HTML & CSS
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By Guy Routledge

AtoZ CSS Quick Tip: Mastering Z-index

By Guy Routledge

This article is a part of our AtoZ CSS Series. You can find other entries to the series here.
You can view the full transcript and screencast for z-index here.

Welcome to our AtoZ CSS series! In this series, I’ve been exploring different CSS values (and properties) each beginning with a different letter of the alphabet. We know that sometimes screencasts are just not enough, so in this article, we’ve added quick tips on how to further utilize z-index.

z1-01

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Z is for z-index

Predictably, the final tip in this CSS series is all about z-index.

As discussed in the original screencast all about z-index, it’s a property used to control the ordering of layers in the document. There are a few complexities around stacking context (also covered in the video) but by and large, z-index is fairly limited in features.

However, there are always details to dive into when in pursuit of sharpening your skills and becoming a master of your craft. Let’s have a look at a couple of tips for working with z-index.

z-index only works for positioned elements

If you want to control the stacking order of elements, you can do so with z-index. But z-index will only take affect if the element also has a position value of absolute, relative or fixed.

Placing elements precisely with position is great for building up complex layouts or interesting UI patterns but it’s common to want to control stacking order without moving the element from its original place on the page.

If this is the case, you can just set position: relative but not provide any values for top, right, bottom or left. The element will remain in its original place on the page, the document flow won’t be interrupted and z-index values will take effect.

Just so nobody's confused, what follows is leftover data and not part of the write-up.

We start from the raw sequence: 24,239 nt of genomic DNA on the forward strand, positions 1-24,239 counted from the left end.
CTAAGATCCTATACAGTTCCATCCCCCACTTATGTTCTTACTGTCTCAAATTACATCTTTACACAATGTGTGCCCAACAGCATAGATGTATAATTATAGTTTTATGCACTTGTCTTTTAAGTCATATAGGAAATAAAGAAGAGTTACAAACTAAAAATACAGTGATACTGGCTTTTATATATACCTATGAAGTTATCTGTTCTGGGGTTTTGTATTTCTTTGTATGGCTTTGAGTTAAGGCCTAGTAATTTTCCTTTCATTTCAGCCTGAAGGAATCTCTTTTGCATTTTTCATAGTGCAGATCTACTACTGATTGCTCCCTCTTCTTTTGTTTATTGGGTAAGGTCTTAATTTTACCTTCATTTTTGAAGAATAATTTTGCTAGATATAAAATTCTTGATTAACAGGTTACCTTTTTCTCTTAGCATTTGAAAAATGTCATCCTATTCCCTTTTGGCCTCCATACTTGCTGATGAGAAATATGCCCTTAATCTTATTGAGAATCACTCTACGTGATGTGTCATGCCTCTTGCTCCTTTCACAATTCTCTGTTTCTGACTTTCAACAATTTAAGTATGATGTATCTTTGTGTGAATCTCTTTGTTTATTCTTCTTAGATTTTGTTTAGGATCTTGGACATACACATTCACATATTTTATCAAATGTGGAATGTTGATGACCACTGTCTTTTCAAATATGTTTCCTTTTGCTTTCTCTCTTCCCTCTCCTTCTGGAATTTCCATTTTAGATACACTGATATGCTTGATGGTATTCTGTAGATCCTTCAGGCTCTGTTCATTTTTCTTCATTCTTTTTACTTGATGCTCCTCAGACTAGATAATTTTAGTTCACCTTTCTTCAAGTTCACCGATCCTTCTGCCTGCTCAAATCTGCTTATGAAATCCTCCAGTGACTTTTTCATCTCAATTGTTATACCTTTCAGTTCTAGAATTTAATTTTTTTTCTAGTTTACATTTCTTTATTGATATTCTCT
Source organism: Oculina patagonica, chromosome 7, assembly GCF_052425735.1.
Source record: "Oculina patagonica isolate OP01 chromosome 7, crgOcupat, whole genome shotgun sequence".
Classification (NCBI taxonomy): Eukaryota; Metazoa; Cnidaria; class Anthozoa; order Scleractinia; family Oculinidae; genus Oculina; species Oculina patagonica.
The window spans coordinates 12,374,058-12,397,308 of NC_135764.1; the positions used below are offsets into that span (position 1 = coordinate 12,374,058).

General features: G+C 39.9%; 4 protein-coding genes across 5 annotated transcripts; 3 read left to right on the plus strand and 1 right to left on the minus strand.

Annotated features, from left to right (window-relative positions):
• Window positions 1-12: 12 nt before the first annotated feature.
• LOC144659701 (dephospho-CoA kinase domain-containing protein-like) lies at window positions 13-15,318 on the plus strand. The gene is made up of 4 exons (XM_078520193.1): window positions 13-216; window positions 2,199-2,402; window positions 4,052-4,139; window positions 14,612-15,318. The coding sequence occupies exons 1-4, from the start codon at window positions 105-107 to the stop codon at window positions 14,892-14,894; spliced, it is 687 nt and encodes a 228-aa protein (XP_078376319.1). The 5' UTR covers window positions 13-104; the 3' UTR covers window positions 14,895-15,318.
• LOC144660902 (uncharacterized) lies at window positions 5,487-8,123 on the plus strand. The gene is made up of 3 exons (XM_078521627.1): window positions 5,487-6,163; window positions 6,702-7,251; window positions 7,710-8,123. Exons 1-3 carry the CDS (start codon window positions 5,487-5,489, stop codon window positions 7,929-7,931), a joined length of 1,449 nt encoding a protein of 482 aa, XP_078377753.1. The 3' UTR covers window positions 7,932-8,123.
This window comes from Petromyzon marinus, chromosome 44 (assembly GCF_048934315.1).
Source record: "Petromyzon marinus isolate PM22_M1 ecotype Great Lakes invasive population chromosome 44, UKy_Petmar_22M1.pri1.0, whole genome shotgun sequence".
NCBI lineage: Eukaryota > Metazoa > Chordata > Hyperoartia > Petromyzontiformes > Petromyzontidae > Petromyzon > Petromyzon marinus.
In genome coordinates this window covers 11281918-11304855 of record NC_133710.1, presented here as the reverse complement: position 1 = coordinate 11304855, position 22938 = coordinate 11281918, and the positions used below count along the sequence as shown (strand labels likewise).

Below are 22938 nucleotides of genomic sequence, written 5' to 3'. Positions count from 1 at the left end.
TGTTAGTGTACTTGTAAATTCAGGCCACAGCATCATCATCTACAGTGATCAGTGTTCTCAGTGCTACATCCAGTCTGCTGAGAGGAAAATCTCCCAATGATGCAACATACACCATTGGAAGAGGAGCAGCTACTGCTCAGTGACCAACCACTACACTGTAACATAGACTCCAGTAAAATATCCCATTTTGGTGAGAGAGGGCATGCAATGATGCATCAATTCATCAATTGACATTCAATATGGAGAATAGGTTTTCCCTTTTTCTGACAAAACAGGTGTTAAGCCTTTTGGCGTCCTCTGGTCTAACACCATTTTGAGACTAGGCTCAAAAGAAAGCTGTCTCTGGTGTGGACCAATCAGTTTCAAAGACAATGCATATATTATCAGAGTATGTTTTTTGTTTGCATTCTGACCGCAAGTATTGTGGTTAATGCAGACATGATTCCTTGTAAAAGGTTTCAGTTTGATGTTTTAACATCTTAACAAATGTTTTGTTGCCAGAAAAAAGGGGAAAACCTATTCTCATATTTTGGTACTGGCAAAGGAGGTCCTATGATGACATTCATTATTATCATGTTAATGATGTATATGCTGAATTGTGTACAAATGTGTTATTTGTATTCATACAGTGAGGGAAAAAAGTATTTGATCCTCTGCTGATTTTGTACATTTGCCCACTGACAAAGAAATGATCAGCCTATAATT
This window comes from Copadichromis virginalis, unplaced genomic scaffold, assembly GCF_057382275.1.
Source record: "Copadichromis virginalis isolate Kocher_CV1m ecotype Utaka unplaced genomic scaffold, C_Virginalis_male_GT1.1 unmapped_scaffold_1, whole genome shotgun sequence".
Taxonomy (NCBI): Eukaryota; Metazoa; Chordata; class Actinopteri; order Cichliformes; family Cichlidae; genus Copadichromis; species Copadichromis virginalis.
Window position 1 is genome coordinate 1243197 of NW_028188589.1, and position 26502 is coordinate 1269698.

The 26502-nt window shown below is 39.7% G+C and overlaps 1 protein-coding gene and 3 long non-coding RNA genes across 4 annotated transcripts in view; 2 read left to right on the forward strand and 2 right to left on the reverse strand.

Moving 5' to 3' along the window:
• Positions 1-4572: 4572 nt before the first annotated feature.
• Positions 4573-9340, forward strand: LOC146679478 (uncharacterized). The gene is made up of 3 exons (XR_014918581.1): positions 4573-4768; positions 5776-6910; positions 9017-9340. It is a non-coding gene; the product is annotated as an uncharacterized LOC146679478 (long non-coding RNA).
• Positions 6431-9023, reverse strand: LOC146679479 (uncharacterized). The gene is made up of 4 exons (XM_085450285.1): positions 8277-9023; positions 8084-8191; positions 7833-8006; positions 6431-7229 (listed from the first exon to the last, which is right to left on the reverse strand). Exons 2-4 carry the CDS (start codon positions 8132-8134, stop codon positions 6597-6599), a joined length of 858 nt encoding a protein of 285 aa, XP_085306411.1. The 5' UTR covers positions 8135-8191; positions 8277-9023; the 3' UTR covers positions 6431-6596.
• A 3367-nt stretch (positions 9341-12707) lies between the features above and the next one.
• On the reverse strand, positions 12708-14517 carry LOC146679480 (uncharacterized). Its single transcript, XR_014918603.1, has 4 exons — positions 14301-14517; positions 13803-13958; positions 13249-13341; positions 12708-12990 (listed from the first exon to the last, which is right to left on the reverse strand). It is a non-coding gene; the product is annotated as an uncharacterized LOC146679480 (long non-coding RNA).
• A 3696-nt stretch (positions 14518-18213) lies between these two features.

You can have negative z-index

Layering elements is often done to build up complex shapes or UI components. This often means layering elements on top of each other, with ever-increasing values of z-index. To place an element on a layer below another one, it just has to have a lower value of z-index but that lower value can be negative.

One area where this is useful is when using pseudo elements and wanting to position them behind the content of their parent element.

Due to the way stacking context works, a negative value of z-index is needed on any :before or :after elements if they are to be positioned behind the text content of their parent element.

Take a look at the following Codepen and experiment with various values of z-index.

See the Pen GNgvxO by SitePoint (@SitePoint) on CodePen.

Use steps of 100 for setting z-index

When dealing with z-index, it’s not uncommon to see code like this:

.modal {
  z-index: 99999;
}

This just looks hacky to me (and only gets worse when appended with !important). Seeing values like this is often symptomatic of a developer not understanding stacking context and trying to force one layer to be on top of another.

Instead of using arbitrary numbers like 9999 or 53 or 12, we can systemise our z-index scale and bring a bit more order to proceedings. This isn’t (just) because I have developer OCD. Honest.

Instead of using single digit increments for my z-index, I use increments of 100.

.layer-one   {z-index: 100;}
.layer-two   {z-index: 200;}
.layer-three {z-index: 300;}

I do this to keep things organized, but also to be mindful of the numerous different layers being used throughout a project. Another benefit is that if a new layer needs to be added between two others, there are 99 potential values to pick from in between.

When building a z-index system, this manual approach is pretty solid but can be made more flexible when combined with the powers of a pre-processor like Sass.

That’s all folks, this is the final post in our AtoZ CSS series! We hope you enjoyed it and learned plenty about the many features of CSS. To view all the entries in this series, click here.

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